Patrick, a freelance tour guide in Ecuador told us: “My parents are pensioners and my father has started having problems with his knees. My mother is a nervous driver but has had to take the wheel to drive him to his appointments. Knowing I’m not there for them keeps me awake at night.”
5. There will be sexism
It won’t always be as flagrant as a driving ban in Saudi Arabia; more often, it will be casual sexism that catches you by surprise. One expat we spoke to said her boss in South Korea told her that “women shouldn’t smoke in public.” Another said her school principal told her that she was “so beautiful” – not quite appropriate in the circumstances. Another expat she was excluded from after-school sports in her Qatari workplace because she was a woman (“they were quite open about the reason and saw nothing wrong with telling me that”).
It’s difficult to just shut up and accept this but it may be helpful to remember that every country is still evolving. Women have been able to vote in the UK for a century but there is still a sizeable gender pay gap. No country is perfect but every country is evolving even if it’s painfully slowly.
6. You will get the mean reds
The mean reds – Holly Golightly describes them as “horrible… suddenly you’re afraid, and you don’t know what you’re afraid of.”
The mean reds make you question your decisions, they goad you for feeling lonely and frustrated, they ask why 10 degrees of extra heat haven’t eliminated your problems and neuroses. They point out that you still haven’t figured things out and make you doubt you ever will.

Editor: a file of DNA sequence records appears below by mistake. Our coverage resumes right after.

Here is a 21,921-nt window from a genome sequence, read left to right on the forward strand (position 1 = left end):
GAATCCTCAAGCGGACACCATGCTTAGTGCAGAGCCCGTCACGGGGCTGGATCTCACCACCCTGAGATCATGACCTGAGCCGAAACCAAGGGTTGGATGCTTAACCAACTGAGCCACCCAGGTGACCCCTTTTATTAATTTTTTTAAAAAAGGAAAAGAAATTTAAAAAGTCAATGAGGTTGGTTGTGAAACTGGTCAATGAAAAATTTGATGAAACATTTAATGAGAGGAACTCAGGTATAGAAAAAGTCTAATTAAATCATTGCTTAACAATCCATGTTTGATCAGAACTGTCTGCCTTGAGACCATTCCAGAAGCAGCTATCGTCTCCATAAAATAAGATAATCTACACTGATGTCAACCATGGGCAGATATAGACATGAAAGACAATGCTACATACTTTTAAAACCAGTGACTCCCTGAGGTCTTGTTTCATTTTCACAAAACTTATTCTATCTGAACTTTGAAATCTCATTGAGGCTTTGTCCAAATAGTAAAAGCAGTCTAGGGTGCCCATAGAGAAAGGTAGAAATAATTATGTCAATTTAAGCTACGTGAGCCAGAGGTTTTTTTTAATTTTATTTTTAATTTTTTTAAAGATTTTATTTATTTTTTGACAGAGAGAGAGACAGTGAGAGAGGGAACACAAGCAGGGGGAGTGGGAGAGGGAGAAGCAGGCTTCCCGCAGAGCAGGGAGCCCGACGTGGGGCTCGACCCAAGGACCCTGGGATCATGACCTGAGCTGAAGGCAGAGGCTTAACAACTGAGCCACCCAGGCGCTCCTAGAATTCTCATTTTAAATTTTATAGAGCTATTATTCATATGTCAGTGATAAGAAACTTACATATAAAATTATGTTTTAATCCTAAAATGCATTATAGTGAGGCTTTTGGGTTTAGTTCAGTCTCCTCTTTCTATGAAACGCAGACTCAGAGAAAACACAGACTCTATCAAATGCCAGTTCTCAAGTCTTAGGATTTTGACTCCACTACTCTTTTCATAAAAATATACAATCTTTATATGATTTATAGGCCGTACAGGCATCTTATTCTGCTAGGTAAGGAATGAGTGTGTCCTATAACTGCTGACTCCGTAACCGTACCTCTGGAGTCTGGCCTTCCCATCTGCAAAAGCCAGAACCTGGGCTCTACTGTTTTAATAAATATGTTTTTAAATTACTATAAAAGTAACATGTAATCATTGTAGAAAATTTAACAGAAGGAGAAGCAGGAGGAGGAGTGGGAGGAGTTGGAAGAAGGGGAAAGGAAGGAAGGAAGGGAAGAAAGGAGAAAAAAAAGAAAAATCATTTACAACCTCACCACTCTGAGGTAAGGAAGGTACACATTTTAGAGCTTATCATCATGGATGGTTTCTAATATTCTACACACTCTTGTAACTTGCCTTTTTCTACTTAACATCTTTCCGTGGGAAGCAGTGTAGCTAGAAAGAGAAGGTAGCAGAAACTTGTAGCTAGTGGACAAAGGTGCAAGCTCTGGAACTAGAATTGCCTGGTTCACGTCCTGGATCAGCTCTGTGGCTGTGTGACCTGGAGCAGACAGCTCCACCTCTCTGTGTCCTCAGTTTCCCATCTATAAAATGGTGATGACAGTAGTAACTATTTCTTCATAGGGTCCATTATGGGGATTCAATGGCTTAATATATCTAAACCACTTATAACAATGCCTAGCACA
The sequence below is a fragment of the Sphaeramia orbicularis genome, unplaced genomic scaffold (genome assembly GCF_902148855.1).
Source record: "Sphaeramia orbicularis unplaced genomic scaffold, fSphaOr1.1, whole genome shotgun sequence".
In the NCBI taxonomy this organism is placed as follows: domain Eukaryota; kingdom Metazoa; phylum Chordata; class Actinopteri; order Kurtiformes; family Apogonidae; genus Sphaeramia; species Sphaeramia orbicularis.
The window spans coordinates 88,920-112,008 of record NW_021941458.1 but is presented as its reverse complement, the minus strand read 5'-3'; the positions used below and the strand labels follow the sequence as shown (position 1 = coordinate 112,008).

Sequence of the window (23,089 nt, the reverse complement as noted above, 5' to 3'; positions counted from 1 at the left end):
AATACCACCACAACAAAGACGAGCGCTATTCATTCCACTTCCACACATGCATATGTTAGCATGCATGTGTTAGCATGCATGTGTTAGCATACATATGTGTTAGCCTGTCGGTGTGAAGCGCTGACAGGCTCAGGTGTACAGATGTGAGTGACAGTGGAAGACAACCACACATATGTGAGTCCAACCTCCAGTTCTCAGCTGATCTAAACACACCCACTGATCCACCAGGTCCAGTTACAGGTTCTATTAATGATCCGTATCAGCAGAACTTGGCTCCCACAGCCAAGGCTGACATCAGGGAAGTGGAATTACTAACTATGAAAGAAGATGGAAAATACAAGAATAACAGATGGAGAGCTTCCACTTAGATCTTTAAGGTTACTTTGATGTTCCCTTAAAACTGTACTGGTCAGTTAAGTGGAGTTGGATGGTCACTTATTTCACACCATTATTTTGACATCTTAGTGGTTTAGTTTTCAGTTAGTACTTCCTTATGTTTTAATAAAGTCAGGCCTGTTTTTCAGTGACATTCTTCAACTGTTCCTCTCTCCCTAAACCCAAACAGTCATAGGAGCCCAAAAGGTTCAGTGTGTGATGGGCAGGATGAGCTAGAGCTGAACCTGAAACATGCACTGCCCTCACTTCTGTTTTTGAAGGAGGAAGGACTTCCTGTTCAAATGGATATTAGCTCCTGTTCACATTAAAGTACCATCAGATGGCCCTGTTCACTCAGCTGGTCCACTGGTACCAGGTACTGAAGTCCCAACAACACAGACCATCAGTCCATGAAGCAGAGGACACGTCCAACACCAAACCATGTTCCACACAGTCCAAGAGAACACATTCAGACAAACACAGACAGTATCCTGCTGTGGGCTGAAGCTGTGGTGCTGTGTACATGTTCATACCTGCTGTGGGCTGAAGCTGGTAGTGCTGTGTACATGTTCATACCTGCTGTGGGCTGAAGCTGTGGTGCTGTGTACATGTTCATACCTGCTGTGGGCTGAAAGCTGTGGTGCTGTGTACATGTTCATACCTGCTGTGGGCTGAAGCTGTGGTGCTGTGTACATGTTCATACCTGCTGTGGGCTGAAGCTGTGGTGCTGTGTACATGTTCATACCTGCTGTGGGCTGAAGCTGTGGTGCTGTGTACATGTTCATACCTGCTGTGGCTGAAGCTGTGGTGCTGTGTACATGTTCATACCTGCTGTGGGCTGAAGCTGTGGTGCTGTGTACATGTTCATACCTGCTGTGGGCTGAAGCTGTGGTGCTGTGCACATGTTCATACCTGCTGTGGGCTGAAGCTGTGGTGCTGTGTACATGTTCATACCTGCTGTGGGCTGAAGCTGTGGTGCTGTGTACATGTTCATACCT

Go out, say yes, take a class, make friends and try things. The mean reds will happen regardless – but they will also pass.
7. A cute rural village may not actually be right for you
Small rural villages are small and charming for a reason: expats don’t move to them. This reason may also explain why you won’t fit in there. Sure, you want to experience local culture, but local culture may not want to (or know how to) experience you. There is so much to adjust to in a new country, you may be better off starting in a big city with its conveniences, opportunities and support systems. Once you are au fait with local customs and the language, and have found your stride, you can consider moving to a small village. The transition will be far less overwhelming this way.
8. You may never be accepted
Canadian expat Keith loved his seven years in South Korea but left after realising that he would never be accepted as a local: “I spoke the language, I had a Korean girlfriend, I understood the culture but I was always going to be a foreigner.”
Keith told us that salespeople would argue over who would help him because they were worried he would make them speak English; that he wouldn’t be allowed to try on clothes because he may stretch them; that waitresses would automatically bring him forks instead of chopsticks. On top of this, Koreans of a certain age harboured a visible sense of resentment.
“The elder generation’s experience of foreigners isn’t great and so they can often be outwardly hostile. I got tired of smiling like it didn’t bother me.”
* Breakdown of answers
I am certain I made the right decision: 64%
I think I made the right decision: 21%
I am not yet sure if I made the right or wrong decision: 11%
I think I made the wrong decision: 3%
I am certain I made the wrong decision: 1%